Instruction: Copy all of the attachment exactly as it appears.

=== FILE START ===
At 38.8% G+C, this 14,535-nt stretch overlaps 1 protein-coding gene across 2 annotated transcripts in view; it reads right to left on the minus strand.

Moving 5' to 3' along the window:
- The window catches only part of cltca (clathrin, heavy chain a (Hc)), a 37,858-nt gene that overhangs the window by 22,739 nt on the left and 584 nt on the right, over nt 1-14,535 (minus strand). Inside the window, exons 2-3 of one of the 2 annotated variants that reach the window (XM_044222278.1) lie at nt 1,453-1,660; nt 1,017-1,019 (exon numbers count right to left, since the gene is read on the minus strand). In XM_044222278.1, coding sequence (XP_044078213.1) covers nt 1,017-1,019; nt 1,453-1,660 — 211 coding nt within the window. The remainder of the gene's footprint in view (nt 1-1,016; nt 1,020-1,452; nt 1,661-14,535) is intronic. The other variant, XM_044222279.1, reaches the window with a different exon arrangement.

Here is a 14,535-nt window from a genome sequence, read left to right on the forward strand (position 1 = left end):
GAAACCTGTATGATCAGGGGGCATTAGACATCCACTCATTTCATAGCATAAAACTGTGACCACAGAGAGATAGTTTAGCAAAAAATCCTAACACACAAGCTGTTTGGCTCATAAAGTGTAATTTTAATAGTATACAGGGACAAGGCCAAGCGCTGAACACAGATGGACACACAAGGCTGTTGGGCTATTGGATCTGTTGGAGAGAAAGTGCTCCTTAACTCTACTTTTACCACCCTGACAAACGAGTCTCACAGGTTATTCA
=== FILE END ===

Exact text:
At 38.8% G+C, this 14,535-nt stretch overlaps 1 protein-coding gene across 2 annotated transcripts in view; it reads right to left on the minus strand.

Moving 5' to 3' along the window:
- The window catches only part of cltca (clathrin, heavy chain a (Hc)), a 37,858-nt gene that overhangs the window by 22,739 nt on the left and 584 nt on the right, over nt 1-14,535 (minus strand). Inside the window, exons 2-3 of one of the 2 annotated variants that reach the window (XM_044222278.1) lie at nt 1,453-1,660; nt 1,017-1,019 (exon numbers count right to left, since the gene is read on the minus strand). In XM_044222278.1, coding sequence (XP_044078213.1) covers nt 1,017-1,019; nt 1,453-1,660 — 211 coding nt within the window. The remainder of the gene's footprint in view (nt 1-1,016; nt 1,020-1,452; nt 1,661-14,535) is intronic. The other variant, XM_044222279.1, reaches the window with a different exon arrangement.

Here is a 14,535-nt window from a genome sequence, read left to right on the forward strand (position 1 = left end):
GAAACCTGTATGATCAGGGGGCATTAGACATCCACTCATTTCATAGCATAAAACTGTGACCACAGAGAGATAGTTTAGCAAAAAATCCTAACACACAAGCTGTTTGGCTCATAAAGTGTAATTTTAATAGTATACAGGGACAAGGCCAAGCGCTGAACACAGATGGACACACAAGGCTGTTGGGCTATTGGATCTGTTGGAGAGAAAGTGCTCCTTAACTCTACTTTTACCACCCTGACAAACGAGTCTCACAGGTTATTCA